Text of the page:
I’d be willing to bet Dr. Anthony Fauci’s poll numbers rank ahead of almost any other serious figure in the public eye.
And why not? He is a man of science and says his principles guide him. It is not infrequent when he disagrees with his boss. Sometimes he keeps quiet about it, biting his lip or bowing his head to conceal looks of disagreement or astonishment. But he still shows a distinct level of grace and restraint while doing it.
By the same token, he has exposed provocateurs who would look to widen any rifts. He dismisses them with the observation that such talk isn’t helpful to finding solutions.
His most valuable statement must be when he recently said he wasn’t political but rather holds views guided on principles and scientific truths. The man tells you what he knows, which is considerable, and sticks by his guns when challenged. He has earned our attention the old-fashioned way — by earning our respect, and giving it in return. How refreshing from someone in the Washington sandbox.
In this day of shoot from the lip, and then from the hip, before ever fully engaging the brain, I say we need more like Fauci.
Well now’s your chance, long-term care friends. Maybe you’ve heard about the administration’s new nursing home quality and safety oversight panel. Word came Thursday that the Centers for Medicare & Medicaid Services is now taking nominations for it.
An independent contractor will be conducting the candidate collection, review and selection, according to Centers for Medicare & Medicaid Services Administrator Seema Verma.
Nominations are due by a week from today — 5 p.m. ET May 22, to be exact. Selections will be announced by the end of the month and the esteemed group will first meet in early June. Two or three more meetings will take place and a report will ultimately be produced by Sept. 1.
If only all summer jobs were so interesting, and all government initiatives moved so promptly.
LTC armchair quarterbacks and backseat drivers
CMS says it’s looking for all kinds of individuals to sit on the panel — providers, consumers, clinicians, consultants, ethicists and more. The task is to review the COVID-19 response so far and to build a better one for the future. So here’s your chance, LTC armchair quarterbacks and backseat drivers.
Want to make a better LTC future? Don’t be shy. Put your hat in the ring. Perhaps it will be chosen and you’ll get to have a voice in shaping future nursing home policy and procedure.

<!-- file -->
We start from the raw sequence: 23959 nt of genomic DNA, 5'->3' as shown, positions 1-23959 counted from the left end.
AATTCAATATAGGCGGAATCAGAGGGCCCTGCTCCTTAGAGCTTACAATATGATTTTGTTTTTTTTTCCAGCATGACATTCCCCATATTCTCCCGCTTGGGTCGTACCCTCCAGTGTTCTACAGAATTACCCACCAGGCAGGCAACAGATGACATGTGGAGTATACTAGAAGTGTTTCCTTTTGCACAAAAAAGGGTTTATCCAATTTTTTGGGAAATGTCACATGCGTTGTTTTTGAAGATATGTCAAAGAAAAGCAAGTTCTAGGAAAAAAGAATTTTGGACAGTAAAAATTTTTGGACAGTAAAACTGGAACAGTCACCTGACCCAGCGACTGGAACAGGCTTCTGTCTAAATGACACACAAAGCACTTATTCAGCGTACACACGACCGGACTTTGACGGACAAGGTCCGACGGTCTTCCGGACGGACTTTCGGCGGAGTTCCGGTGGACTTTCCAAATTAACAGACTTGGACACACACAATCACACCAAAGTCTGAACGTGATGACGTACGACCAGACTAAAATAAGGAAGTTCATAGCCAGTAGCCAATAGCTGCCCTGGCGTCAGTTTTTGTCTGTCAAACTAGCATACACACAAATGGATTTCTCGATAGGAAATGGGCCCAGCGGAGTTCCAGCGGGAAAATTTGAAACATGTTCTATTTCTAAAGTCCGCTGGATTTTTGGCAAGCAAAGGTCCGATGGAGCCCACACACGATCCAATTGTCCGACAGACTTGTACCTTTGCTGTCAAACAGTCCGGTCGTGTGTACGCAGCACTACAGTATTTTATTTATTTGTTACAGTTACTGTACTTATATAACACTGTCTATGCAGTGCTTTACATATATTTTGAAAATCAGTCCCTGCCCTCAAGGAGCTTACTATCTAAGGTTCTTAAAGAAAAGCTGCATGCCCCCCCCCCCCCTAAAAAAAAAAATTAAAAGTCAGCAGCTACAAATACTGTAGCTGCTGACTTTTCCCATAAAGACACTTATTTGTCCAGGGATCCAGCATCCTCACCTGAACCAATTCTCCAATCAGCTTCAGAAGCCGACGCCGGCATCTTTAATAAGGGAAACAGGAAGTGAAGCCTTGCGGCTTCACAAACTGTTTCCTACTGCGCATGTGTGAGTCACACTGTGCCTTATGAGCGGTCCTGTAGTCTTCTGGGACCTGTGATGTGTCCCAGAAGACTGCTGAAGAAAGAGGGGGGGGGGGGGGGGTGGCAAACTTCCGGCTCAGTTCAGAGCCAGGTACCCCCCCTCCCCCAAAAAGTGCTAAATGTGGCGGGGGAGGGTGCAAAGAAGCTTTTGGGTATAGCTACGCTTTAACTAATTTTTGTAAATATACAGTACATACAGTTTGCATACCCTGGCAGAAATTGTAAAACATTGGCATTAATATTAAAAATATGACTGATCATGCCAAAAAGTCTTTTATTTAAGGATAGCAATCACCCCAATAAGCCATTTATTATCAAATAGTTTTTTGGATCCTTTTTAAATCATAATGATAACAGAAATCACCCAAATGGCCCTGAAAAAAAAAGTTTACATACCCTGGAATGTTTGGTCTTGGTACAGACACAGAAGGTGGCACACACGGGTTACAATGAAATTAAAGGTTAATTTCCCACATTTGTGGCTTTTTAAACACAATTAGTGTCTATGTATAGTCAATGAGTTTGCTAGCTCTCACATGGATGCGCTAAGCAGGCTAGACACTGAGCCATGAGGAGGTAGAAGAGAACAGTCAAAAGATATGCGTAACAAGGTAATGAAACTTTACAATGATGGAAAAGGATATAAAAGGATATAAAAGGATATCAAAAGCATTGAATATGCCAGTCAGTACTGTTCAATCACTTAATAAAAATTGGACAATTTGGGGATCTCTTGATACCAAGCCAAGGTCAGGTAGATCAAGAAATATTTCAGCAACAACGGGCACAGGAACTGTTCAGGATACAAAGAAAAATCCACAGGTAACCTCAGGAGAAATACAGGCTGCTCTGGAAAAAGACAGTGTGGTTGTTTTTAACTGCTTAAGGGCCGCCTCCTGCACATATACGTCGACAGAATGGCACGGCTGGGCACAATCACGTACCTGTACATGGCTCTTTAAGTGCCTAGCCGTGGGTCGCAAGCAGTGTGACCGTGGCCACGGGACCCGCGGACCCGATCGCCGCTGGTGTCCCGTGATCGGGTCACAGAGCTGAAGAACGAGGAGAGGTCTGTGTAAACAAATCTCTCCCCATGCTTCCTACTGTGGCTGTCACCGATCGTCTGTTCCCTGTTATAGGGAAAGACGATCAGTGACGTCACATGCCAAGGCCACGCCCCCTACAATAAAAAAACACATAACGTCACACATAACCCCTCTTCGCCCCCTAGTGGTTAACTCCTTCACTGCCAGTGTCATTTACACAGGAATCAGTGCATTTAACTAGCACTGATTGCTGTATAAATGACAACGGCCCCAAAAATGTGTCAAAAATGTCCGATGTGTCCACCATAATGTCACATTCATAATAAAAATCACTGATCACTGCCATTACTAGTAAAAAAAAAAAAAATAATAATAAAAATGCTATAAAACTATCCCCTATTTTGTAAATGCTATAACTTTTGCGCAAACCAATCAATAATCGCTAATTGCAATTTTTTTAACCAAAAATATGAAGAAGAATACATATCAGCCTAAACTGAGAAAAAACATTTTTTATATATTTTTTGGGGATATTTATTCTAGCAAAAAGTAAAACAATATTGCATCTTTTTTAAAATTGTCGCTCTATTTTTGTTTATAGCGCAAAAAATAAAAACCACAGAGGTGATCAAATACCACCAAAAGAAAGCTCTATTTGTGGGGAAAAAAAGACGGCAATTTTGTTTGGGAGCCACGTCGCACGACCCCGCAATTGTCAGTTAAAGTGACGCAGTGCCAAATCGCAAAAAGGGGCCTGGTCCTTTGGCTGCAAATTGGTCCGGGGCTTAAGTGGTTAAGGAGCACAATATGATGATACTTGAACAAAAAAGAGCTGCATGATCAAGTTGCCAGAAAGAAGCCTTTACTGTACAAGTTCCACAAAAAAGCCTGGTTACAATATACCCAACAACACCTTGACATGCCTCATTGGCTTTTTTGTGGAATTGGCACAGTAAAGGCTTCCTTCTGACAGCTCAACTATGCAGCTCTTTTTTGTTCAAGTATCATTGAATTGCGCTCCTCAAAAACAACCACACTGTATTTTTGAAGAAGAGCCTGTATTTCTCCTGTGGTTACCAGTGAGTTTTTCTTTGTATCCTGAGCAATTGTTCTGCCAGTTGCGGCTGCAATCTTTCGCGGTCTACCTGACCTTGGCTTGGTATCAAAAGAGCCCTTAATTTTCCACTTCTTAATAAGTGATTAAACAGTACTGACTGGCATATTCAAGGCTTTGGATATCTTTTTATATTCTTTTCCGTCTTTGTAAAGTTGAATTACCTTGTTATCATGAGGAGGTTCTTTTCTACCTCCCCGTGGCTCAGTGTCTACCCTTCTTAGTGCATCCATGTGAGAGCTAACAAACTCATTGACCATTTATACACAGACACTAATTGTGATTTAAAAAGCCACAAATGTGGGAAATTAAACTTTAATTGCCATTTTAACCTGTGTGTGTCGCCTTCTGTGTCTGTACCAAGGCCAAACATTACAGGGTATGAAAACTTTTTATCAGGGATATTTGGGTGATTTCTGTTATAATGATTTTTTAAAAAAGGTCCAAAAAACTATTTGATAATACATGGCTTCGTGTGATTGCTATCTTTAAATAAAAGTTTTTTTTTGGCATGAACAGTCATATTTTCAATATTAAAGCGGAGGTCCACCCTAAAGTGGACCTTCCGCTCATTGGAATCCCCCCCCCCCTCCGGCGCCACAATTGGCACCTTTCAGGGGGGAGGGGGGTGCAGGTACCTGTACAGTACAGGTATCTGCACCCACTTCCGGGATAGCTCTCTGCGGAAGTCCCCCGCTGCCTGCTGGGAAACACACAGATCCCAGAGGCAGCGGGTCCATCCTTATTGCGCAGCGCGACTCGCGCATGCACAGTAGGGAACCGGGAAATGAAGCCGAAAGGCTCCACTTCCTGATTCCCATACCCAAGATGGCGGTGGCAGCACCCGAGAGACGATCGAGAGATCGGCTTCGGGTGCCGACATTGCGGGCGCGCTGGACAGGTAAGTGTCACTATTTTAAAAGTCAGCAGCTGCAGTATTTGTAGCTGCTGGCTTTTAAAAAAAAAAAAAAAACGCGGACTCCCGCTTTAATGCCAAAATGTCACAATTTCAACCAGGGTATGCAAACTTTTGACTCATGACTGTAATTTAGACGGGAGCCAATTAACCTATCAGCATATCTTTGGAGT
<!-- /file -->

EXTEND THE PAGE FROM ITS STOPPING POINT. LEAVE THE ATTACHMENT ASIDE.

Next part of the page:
There’s no guarantee the commission will move the needle much in the long run. But it’s 100% guaranteed that things aren’t going to get better if an earnest effort isn’t put into improving systems and processes.
Let’s use Fauci’s testimony at a Senate hearing Tuesday as guidance. As for increased COVID-19 testing, something “much more aggressive than has been done in the past” is needed, he said. That was shortly after he testified that everyday testing of all nursing home personnel and residents wouldn’t be practical.
Instead, intermittent testing of staff at regular intervals is the compromise he suggested. That’s being properly pragmatic, if nothing else.
“In the long range, we will have to have infection-control capabilities in nursing homes that are really pristine and really unassailable,” he added. Hello to your stringent “new normal,” providers.
There are other truths that don’t need a committee to validate them. Providers, for example, have until Sunday to submit their first round of COVID-19 infection data to the Centers for Disease Control and Prevention. If they can’t get their act together to report data by June 7, they’ll be subject to well-earned fines.
So, think you have a better plan, for this or any other regulatory measures? You know what you have to do. Get moving.
And if you want to get a jumpstart on seeing what stakeholders around the country are doing to cope with various COVID-19 operational challenges, do yourself a favor and check out CMS’s newly released 74-page toolkit. The provider that doesn’t come away with at least a couple good ideas to try will be about as un-Fauci-like as they come.
Follow Executive Editor James M. Berklan @JimBerklan.